I finally had my Gewürztraminer moment—you know, when you finally connect with a particular varietal, making sense of its taste, and finding a slot for it in your general picture of wine. It’s not that I hadn’t consumed plenty of Gewürztraminer in the past, nor that I hadn’t heard descriptions of it: a floral, heady nose, with tropical fruit and especially this distinctive litchi-nut quality, full body, etc. ... but my actual tasting of the wine had come largely from a case of Covey Run I got at a low price. (Though not low enough: After a buddy turned me on to the deal, and I bought three cases of Covey Run’s nice, straightforward whites, I found them all at my neighborhood grocery for the exact same price by the bottle.)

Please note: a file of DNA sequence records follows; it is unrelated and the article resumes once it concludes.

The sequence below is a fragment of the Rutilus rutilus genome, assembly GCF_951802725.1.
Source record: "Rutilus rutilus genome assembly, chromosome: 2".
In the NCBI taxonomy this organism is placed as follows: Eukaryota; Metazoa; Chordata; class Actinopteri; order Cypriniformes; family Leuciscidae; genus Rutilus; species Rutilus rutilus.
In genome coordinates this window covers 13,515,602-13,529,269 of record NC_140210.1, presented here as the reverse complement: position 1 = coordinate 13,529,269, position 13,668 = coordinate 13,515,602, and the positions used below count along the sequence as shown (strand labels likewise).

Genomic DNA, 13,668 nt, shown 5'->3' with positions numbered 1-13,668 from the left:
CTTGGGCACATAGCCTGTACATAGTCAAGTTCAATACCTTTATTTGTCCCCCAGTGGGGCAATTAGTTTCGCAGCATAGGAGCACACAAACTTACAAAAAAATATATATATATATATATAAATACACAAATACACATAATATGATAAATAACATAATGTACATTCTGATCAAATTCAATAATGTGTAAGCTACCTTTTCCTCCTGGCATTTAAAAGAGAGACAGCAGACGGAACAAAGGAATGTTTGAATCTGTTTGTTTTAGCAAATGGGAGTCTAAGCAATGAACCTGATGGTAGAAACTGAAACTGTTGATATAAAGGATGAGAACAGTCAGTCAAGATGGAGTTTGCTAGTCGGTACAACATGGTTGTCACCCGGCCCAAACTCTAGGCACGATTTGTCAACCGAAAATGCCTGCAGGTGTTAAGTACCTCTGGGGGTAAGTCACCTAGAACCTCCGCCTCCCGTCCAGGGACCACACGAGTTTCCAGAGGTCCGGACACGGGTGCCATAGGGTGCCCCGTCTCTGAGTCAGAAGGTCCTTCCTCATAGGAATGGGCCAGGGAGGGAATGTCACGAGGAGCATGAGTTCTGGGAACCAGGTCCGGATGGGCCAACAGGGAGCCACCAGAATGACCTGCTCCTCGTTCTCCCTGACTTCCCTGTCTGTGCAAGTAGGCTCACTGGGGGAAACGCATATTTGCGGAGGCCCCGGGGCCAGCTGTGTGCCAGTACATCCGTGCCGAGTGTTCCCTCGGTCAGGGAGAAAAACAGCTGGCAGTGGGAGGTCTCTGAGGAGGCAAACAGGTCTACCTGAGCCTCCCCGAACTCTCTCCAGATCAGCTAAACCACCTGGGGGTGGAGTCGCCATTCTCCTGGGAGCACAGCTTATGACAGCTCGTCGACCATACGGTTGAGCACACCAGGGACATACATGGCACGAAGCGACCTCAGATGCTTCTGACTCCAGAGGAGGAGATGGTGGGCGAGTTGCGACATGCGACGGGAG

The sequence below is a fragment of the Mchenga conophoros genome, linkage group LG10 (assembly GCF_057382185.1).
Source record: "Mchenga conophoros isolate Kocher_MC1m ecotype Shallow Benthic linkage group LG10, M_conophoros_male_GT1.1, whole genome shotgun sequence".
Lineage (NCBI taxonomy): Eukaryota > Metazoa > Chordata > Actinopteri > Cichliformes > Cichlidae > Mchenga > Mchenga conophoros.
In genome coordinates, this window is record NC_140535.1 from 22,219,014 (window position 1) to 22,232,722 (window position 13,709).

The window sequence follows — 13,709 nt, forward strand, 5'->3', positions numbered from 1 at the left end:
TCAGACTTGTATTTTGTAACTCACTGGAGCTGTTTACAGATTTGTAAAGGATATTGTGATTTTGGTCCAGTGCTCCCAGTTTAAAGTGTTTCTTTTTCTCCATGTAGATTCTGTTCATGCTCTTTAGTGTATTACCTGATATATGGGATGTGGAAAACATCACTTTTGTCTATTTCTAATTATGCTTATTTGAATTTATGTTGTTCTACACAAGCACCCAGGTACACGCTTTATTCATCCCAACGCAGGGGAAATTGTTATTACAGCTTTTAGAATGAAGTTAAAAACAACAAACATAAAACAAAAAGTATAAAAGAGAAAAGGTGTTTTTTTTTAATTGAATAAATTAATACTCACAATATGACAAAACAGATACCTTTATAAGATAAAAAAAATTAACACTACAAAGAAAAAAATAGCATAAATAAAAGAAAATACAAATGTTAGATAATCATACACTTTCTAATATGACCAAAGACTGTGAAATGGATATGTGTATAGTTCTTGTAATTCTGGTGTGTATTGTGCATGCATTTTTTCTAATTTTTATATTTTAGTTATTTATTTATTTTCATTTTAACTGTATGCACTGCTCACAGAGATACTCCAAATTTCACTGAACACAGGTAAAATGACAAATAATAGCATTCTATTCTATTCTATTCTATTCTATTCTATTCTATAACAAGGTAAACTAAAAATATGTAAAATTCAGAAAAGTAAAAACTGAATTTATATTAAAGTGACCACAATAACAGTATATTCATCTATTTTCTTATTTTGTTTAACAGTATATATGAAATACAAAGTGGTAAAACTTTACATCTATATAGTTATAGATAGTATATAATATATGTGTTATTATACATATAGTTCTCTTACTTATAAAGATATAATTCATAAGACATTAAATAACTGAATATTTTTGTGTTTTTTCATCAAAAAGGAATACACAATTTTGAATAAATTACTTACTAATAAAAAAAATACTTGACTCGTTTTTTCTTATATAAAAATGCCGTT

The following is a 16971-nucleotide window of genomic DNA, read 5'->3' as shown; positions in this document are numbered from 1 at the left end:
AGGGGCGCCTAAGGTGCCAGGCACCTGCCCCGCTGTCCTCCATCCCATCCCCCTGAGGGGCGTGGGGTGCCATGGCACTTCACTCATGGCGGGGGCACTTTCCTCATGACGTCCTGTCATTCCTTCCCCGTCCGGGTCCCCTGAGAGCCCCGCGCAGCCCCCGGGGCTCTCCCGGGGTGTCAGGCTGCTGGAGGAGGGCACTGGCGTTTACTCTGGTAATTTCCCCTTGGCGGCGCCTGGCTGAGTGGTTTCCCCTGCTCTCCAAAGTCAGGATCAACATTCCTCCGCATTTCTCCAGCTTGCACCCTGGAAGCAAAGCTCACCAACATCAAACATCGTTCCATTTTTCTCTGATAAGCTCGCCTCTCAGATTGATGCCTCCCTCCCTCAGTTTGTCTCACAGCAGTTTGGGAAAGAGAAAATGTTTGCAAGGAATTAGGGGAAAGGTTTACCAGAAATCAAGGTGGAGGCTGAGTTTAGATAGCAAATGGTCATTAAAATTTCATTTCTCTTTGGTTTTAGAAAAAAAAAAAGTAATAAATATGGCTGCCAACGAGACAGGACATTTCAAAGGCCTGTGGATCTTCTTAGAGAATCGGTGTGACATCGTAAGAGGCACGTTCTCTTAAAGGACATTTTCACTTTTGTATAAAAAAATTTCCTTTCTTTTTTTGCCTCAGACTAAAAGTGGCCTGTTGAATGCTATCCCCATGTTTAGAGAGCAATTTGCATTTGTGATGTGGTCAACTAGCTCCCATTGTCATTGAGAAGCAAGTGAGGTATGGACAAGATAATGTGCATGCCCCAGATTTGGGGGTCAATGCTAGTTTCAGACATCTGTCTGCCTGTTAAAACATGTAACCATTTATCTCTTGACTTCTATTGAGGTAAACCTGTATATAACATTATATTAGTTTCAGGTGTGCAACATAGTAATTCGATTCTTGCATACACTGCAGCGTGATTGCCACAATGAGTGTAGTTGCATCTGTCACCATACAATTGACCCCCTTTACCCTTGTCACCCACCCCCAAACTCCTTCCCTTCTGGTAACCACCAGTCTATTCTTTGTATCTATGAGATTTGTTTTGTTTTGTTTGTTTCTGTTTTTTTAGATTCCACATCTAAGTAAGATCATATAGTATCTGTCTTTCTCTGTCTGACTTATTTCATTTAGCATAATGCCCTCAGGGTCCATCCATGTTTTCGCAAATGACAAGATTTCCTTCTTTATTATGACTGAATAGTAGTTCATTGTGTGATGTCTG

The Covey Run version was a nice enough drink, but I never got the sense I was tasting a representative Gewürztraminer. I still wouldn’t say I have any experience with the world’s definitive versions, but I know I’ve found a go-to Gewürztraminer I’ll be drinking for years to come, and gladly buying in wine shops, whenever I see it on the shelf: the Trimbach Alsace Gewürztraminer. This is by no means a new wine: Trimbach has been around for about 400 years, and it’s one of the mainstays of Alsace winemaking. But if you’re as fuzzy on Gewürz as I am, give this one a try. There’s a pure, balanced, clean quality to the wine, with a soft, floral nose and a light fruitiness and good, silky body, and nothing out of place. On a hot night, I could drink a bottle in a sitting—though I suppose that’s a complicated thing to say, given that it bears also on my ability (and compulsion) to drink entire bottles of wine at a sitting. But perhaps I’ll address that another day.